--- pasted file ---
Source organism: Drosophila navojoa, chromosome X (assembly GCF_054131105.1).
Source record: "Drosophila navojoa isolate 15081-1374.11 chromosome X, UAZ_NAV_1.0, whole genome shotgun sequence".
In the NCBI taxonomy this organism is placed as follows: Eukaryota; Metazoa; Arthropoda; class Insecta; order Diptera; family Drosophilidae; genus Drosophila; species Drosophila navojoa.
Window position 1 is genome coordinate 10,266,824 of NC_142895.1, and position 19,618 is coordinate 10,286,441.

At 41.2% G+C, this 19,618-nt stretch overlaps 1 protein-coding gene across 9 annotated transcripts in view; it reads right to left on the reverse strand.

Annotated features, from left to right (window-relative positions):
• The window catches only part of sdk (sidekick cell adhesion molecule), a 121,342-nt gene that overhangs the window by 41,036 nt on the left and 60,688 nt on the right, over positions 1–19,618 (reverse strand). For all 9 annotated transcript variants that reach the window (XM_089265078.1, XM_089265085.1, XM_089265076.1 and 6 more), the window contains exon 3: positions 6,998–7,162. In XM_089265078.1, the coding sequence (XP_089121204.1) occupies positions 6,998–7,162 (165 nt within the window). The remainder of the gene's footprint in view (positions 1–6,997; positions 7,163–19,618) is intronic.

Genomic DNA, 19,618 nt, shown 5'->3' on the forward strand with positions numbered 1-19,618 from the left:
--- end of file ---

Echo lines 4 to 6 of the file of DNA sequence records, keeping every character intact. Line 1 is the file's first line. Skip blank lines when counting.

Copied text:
Window position 1 is genome coordinate 10,266,824 of NC_142895.1, and position 19,618 is coordinate 10,286,441.

At 41.2% G+C, this 19,618-nt stretch overlaps 1 protein-coding gene across 9 annotated transcripts in view; it reads right to left on the reverse strand.

Annotated features, from left to right (window-relative positions):